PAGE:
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Sudan

    October 13, 2016

    Amnesty International is building a network of digital volunteers to help uncover human rights violations and abuses in the conflict-ravaged Sudanese region of Darfur as part of a revolutionary crowdsourcing project launched today. Within hours, some 4500 digital volunteers were already on the job spending a combined 525 hours analysing already over 33,000 square kilometres of satellite imagery

    The Decode Darfur interactive platform will enable Amnesty International supporters to analyse thousands of square kilometres of satellite imagery in remote parts of Darfur where bombings and chemical weapons attacks are suspected to have taken place – just by using their phone, tablet or laptop.

    “This is an ambitious, revolutionary project that marks a fundamental shift in the way we view human rights research – and gives anyone with internet access the chance to help expose some of the world’s gravest injustices,” said Milena Marin, Amnesty International’s Senior Innovations Campaigner.

    October 11, 2016

    Member states of the international body responsible for monitoring the use of chemical weapons must trigger an investigation into the alleged chemical weapons attacks in the Jebel Marra area of Darfur, revealed by Amnesty International last month.

    The Organisation for the Prohibition of Chemical Weapons’ (OPCW) Executive Council will start a three-day meeting at the organisation’s headquarters in the Hague today. Many of the members who will be present at the meeting, including France and other EU member states, have expressed their alarm over the chemical weapons allegations.

    “Expressing concern and consternation will not suffice, we need to see concrete steps towards an independent investigation. We have credible evidence of horrific injuries, and estimates of up to 250 deaths, caused by dozens of suspected chemical weapons attacks against civilian populations over the past nine months,” said Tirana Hassan, Director of Crisis Response at Amnesty International.

    September 29, 2016

    The UN Security Council must take action over the conflict in Darfur, Amnesty International, after the Sudanese government rejected evidence presented by the organization implicating their forces in the apparent use of chemical weapons against civilians.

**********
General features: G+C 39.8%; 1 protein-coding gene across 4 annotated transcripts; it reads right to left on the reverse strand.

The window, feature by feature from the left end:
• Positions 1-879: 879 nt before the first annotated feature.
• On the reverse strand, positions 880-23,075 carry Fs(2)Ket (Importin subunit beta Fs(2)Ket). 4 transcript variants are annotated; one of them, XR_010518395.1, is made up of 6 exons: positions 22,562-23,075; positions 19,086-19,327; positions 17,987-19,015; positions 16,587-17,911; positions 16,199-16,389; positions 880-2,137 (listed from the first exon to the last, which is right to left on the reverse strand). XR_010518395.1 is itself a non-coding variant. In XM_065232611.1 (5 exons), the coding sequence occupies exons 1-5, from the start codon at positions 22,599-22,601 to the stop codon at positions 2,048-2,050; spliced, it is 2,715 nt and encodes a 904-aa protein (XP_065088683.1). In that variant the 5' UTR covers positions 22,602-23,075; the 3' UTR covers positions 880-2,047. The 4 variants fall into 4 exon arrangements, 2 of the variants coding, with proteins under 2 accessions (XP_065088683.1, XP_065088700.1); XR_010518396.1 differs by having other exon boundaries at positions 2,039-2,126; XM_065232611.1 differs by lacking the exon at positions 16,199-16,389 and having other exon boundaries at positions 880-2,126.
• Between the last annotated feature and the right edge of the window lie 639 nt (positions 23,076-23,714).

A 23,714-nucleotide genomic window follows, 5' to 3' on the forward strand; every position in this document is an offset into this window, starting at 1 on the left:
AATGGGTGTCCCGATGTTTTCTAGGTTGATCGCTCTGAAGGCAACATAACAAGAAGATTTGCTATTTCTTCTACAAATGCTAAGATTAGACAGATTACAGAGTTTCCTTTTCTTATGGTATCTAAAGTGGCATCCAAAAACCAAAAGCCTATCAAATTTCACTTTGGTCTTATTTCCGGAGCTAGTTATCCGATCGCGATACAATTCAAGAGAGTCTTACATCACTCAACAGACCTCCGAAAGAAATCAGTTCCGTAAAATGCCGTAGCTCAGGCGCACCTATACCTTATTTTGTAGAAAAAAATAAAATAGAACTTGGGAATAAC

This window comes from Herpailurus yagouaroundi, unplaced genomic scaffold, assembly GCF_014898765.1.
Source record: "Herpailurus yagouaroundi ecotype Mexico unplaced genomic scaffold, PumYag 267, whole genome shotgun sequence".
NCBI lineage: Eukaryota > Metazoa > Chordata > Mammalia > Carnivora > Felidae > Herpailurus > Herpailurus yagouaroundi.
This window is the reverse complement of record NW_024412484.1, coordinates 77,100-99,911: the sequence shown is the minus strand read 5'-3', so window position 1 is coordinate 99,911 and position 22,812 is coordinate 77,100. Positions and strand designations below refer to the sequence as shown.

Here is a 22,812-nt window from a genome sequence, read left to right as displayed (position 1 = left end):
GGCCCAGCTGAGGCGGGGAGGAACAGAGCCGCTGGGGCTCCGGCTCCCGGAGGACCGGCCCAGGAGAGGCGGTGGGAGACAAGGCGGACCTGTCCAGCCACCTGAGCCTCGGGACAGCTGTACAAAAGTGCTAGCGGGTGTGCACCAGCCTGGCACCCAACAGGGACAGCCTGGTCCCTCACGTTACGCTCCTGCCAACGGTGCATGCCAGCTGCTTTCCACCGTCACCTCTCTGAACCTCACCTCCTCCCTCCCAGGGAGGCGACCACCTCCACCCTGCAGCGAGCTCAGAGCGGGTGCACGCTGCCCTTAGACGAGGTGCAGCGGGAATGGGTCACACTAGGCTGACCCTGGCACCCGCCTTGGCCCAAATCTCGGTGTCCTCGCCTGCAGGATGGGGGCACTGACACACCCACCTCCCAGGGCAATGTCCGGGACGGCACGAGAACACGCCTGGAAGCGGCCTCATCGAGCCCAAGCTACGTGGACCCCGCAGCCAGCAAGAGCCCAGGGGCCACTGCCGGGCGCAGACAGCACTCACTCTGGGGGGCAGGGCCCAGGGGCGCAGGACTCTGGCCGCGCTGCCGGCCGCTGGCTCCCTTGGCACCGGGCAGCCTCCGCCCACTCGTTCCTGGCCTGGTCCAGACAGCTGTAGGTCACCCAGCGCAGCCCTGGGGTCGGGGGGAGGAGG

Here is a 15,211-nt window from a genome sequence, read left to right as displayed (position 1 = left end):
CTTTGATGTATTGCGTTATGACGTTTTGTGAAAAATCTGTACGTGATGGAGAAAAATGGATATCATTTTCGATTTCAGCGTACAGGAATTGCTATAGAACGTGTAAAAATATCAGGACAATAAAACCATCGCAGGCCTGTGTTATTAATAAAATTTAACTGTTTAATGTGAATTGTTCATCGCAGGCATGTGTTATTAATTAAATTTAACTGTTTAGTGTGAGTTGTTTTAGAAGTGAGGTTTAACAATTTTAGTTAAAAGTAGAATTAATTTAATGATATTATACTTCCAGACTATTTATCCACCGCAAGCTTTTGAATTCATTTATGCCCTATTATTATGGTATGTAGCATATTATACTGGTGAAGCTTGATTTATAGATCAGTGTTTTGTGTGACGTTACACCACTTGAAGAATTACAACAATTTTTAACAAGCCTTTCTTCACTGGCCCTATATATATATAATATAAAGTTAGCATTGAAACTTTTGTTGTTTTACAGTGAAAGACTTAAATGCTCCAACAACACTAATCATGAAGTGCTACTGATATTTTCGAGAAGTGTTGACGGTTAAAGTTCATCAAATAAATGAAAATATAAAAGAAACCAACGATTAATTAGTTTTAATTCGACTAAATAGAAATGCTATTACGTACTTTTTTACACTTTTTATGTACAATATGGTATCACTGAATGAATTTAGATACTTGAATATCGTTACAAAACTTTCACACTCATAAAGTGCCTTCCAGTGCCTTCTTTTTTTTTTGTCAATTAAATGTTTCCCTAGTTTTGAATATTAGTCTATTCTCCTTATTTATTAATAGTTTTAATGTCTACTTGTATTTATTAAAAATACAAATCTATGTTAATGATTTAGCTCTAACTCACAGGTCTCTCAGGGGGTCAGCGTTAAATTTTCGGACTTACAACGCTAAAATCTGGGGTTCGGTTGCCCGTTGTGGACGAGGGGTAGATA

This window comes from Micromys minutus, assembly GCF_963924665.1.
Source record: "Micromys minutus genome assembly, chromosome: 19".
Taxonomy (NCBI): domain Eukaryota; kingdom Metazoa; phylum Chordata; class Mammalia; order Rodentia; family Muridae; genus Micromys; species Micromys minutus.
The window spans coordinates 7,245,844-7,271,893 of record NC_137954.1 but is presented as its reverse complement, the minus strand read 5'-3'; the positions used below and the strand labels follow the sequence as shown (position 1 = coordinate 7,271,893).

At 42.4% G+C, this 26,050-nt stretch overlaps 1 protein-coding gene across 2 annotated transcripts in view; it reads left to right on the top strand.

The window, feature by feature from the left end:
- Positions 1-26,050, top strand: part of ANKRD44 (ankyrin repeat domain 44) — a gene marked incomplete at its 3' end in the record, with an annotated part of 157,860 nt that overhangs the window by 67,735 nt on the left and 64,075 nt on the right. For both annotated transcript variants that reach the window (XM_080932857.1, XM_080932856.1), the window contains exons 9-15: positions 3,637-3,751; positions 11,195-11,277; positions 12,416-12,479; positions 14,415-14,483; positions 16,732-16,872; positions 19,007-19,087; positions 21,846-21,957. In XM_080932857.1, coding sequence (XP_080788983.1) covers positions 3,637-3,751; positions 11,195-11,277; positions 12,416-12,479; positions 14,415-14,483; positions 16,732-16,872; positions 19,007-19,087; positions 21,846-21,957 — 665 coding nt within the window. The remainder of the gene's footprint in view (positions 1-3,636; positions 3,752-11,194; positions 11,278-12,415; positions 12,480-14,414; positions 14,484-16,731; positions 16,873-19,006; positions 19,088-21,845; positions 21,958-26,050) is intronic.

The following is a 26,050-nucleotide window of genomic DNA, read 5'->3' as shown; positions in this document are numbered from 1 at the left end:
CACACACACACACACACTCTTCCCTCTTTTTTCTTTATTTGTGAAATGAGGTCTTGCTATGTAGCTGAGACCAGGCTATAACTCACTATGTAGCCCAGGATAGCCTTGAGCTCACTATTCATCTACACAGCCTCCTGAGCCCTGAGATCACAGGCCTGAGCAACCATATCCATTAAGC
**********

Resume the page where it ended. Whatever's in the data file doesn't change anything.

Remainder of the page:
The Amnesty International investigation, Scorched Earth, Poisoned Air, points to the repeated use of chemical weapons in the remote Jebel Marra region of Darfur this year. Between 200 and 250 people may have died as a result of the attacks, many of them very young children.

    “Images of children suffering from horrific blisters and burns, reports of bombs emitting plumes of coloured smoke, and of people vomiting and struggling to breathe – these are the macabre hallmarks of chemical warfare, gathered in our report and crying out for an international inquiry,” said Tirana Hassan.

    September 29, 2016

    An Amnesty International investigation has gathered horrific evidence of the repeated use of what are believed to be chemical weapons against civilians, including very young children, by Sudanese government forces in one of the most remote regions of Darfur over the past eight months.

    Using satellite imagery, more than 200 in-depth interviews with survivors and expert analysis of dozens of appalling images showing babies and young children with terrible injuries, the investigation indicates that at least 30 likely chemical attacks have taken place in the Jebel Marra area of Darfur since January 2016. The most recent was on 9 September 2016.

    September 22, 2016
    (Nairobi, September 22, 2016) – Sudanese authorities have yet to provide justice to victims of a violent crackdown on anti-austerity protesters in Khartoum in September 2013, the African Centre for Justice and Peace Studies (ACJPS), Amnesty International and Human Rights Watch said today.   “Although it seems like Sudan has succeeded in sweeping the horrific violence of September 2013 under the carpet, victims’ families still demand justice,” said Mosaad Mohamed Ali, Executive director at ACJPS “The UN Human Rights Council, currently holding a session on Sudan, should press Sudan to hold those responsible to account for the appalling bloodshed on the streets of Khartoum and other towns, and provide meaningful justice to victims of killings, assaults and other abuses.”   Sudanese authorities responded with a violent crackdown to large-scale protests that swept the country following the announcement of austerity measures on September 22, 2013, with security forces and armed men allied to them using live ammunition, tear gas and batons.